That was really what kickstarted this whole thing because it got some attention and people really liked it. I thought, “I could probably do another episode.’ So then I did nine more episodes and released that as a full movie called “The LEGO Zombie Apocalypse.” That exploded and went very viral and got millions of views. That showed me that people really liked this stuff, so I made an entire second season.

Kristian Stenslie Void War Grey Horizons Poster.jpg

Submitted By Renegade Photograpgy

That second season involved a whole time travel misadventure with a medieval fantasy story line. From there, the world I built just kept evolving organically.

I often involve fans in the creation as well. We had character contests, monster contests-stuff like that. It became this very collaborative effort within the Twisted Bricks YouTube community. By the time I had finished the second season, I realized the quality of my work was starting to level out in a kind of consistent way.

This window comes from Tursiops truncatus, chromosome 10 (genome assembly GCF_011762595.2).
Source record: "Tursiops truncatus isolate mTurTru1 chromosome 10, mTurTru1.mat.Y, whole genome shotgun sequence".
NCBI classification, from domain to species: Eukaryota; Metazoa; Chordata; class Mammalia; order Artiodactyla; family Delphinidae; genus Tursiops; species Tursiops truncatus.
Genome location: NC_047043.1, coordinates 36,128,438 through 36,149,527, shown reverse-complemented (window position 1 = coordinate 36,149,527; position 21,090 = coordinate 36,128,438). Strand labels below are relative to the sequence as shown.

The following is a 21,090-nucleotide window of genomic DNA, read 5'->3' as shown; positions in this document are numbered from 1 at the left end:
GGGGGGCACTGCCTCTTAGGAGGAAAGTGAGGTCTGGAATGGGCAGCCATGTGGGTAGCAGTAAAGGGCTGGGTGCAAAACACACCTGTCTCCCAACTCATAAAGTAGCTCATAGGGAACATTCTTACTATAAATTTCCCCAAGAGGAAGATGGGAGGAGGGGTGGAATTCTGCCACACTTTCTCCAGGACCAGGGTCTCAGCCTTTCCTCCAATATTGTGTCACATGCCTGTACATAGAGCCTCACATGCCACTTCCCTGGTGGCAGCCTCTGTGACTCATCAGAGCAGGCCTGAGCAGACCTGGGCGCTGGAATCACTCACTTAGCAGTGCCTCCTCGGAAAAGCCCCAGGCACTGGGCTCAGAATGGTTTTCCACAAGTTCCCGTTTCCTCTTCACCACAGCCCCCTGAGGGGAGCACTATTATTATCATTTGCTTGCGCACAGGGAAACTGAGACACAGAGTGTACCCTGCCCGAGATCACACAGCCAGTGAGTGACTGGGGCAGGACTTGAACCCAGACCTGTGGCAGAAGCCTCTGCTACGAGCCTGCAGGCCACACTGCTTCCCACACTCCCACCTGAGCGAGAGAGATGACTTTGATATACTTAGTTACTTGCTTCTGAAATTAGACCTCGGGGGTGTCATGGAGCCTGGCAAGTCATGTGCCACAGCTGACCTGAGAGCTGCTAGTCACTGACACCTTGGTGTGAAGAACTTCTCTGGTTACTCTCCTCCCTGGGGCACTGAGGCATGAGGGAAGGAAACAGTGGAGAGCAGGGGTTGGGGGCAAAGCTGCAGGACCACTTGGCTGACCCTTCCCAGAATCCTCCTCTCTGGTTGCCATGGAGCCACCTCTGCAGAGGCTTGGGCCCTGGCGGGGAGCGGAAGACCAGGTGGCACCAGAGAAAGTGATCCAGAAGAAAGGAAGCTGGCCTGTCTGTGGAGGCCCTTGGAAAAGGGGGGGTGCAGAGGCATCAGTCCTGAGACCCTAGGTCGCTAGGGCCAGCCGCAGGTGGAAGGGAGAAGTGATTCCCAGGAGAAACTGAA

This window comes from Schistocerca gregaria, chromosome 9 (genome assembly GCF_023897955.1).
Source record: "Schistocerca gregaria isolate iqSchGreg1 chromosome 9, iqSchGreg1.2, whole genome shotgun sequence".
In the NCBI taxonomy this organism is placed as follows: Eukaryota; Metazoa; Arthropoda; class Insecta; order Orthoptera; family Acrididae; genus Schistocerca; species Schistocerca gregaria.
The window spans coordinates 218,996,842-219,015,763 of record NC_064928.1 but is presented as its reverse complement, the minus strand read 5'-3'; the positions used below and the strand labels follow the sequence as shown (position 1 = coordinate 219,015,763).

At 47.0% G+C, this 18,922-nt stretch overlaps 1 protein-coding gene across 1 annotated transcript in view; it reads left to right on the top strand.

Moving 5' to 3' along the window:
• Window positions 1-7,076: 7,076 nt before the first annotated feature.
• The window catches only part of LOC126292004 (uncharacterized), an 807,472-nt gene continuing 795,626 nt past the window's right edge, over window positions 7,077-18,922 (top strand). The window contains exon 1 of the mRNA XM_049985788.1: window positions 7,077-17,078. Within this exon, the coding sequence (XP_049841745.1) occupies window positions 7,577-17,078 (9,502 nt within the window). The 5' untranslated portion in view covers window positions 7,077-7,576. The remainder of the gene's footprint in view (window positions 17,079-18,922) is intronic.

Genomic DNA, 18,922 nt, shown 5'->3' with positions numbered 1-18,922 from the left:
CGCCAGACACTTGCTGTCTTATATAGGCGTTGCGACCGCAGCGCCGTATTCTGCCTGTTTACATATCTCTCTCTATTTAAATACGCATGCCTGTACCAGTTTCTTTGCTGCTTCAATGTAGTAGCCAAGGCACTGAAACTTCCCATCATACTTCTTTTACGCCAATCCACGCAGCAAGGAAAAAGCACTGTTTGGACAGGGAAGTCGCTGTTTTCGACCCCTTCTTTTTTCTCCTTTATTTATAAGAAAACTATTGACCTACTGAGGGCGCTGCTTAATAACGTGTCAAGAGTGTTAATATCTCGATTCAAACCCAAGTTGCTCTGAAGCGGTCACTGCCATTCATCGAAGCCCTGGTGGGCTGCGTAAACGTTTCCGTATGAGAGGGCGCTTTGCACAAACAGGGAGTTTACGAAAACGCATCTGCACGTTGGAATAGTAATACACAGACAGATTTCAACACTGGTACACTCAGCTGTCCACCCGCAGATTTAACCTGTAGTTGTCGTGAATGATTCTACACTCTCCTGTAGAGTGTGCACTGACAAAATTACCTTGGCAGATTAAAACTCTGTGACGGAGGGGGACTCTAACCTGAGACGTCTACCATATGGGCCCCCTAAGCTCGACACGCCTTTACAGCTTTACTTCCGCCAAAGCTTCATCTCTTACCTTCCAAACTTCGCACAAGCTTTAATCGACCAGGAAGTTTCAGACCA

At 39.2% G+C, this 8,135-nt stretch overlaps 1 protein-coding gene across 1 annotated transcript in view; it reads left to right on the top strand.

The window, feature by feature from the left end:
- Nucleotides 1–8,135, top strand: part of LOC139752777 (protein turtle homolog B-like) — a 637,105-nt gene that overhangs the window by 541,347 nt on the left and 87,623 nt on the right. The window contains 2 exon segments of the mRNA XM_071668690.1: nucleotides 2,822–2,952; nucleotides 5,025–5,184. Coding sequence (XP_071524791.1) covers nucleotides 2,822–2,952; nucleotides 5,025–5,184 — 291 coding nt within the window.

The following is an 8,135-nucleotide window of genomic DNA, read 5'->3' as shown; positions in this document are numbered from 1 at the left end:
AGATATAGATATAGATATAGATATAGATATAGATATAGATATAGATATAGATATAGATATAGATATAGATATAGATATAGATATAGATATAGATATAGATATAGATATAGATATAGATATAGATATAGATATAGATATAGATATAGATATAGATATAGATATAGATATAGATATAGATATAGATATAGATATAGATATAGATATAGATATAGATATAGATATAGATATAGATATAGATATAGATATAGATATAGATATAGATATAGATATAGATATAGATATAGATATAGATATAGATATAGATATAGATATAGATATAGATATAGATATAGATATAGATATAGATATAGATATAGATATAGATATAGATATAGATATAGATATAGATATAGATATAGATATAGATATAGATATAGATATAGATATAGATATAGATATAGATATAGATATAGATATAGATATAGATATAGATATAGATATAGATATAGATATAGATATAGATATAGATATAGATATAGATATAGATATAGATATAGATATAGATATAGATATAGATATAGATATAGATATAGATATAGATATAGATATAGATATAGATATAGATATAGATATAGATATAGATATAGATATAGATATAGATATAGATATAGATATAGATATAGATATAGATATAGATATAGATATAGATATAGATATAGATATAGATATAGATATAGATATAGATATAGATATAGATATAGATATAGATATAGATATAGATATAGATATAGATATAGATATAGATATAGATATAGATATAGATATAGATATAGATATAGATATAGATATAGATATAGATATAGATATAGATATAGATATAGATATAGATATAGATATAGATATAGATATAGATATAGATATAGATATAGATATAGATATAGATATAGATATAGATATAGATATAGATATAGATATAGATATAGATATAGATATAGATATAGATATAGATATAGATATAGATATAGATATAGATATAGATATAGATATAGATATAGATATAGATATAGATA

Did You Know?

It took Stenslie 3 years to complete the movie!

Kristian Stenslie Void War Grey Horizons 5.jpg
Huxley the Soldier

How deep do you want to go?

Stenslie and his loyal fans have built an entire community around Twisted Bricks. They have a WELL-built-out Wiki page, which you can find at twistedbricks.com. and a thriving Discord channel.

So, I decided to make something on a much grander scale that would maintain a consistent quality. That’s really where Grey Horizons came from: my desire to take all the skills I’ve learned from years of experimentation and learning, and make a really fantastic, final product. 

What does the process of creating this look like?

Once the script was entirely complete went line by line and scene-by-scene, basically, and I created shot lists for any time a camera would cut to a different angle. I would write those shots down in an Excel document and describe them. In most larger productions, you storyboard as well. But, this was a pretty small-scale thing. And my drawing is just not worth a dam. So I just stuck with the shot lists because I can understand my writing and I can visualize it in my mind. This process was really important because it not only allowed me to animate in a more streamlined way, but it also gave me a good understanding of exactly how many scenes involved cetain sets.

What was it like having that experience of going viral and developing this community of people who interact with your videos?